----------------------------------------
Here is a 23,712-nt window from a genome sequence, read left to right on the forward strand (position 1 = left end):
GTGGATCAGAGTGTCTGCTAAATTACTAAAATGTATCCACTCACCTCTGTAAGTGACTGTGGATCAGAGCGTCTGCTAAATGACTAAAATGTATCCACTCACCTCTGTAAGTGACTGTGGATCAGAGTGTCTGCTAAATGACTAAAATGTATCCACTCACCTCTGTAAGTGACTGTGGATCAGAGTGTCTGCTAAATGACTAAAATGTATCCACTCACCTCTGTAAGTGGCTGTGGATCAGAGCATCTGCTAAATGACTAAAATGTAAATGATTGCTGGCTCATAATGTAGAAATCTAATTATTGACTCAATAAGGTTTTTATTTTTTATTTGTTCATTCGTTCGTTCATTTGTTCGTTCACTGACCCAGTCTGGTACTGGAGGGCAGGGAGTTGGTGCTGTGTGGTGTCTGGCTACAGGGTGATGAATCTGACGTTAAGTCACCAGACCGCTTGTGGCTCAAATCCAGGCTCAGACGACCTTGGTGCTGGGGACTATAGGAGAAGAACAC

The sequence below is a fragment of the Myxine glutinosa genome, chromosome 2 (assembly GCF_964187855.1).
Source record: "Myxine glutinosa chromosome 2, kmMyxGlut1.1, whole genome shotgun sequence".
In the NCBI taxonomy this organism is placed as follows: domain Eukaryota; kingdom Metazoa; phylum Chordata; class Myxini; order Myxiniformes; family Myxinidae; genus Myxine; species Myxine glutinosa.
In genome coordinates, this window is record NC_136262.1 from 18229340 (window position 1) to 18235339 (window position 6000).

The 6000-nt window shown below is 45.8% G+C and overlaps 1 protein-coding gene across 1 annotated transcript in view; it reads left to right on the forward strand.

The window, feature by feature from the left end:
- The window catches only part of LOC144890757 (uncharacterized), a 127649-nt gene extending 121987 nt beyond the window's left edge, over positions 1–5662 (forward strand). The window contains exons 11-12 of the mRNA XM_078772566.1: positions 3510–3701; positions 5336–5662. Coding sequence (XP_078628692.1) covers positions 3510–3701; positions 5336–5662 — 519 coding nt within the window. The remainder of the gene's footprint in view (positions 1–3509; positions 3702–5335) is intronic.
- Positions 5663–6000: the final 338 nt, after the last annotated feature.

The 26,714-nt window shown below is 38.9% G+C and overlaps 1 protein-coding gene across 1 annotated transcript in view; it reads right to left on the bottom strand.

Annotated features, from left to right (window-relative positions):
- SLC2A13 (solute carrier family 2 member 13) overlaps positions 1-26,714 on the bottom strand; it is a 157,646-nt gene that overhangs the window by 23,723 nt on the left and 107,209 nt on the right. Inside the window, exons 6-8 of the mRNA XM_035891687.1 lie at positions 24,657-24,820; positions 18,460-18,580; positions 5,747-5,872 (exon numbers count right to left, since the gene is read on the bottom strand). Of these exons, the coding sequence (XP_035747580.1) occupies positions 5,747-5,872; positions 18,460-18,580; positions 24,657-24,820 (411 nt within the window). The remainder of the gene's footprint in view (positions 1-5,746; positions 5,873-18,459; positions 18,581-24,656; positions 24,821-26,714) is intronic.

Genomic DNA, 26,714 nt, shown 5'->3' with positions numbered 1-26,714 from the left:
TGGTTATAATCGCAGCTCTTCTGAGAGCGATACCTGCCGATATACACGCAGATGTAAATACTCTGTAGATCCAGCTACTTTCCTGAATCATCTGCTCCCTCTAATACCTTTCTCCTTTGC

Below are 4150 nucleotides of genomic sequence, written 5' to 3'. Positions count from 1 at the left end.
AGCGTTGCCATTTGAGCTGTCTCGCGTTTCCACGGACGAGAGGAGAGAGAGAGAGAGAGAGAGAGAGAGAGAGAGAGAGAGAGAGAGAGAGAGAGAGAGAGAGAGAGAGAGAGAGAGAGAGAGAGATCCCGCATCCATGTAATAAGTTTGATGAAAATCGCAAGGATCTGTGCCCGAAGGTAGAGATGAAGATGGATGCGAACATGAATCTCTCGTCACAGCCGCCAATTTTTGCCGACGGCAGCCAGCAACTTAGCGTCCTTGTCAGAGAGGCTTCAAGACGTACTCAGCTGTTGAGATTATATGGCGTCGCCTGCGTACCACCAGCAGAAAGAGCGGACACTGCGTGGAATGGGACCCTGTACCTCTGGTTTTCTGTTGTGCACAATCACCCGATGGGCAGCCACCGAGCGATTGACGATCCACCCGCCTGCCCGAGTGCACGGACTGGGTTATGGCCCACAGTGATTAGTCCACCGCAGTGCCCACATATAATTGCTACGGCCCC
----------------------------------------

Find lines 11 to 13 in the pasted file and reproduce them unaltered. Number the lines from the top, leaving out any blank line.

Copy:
The 26,714-nt window shown below is 38.9% G+C and overlaps 1 protein-coding gene across 1 annotated transcript in view; it reads right to left on the bottom strand.

Annotated features, from left to right (window-relative positions):
- SLC2A13 (solute carrier family 2 member 13) overlaps positions 1-26,714 on the bottom strand; it is a 157,646-nt gene that overhangs the window by 23,723 nt on the left and 107,209 nt on the right. Inside the window, exons 6-8 of the mRNA XM_035891687.1 lie at positions 24,657-24,820; positions 18,460-18,580; positions 5,747-5,872 (exon numbers count right to left, since the gene is read on the bottom strand). Of these exons, the coding sequence (XP_035747580.1) occupies positions 5,747-5,872; positions 18,460-18,580; positions 24,657-24,820 (411 nt within the window). The remainder of the gene's footprint in view (positions 1-5,746; positions 5,873-18,459; positions 18,581-24,656; positions 24,821-26,714) is intronic.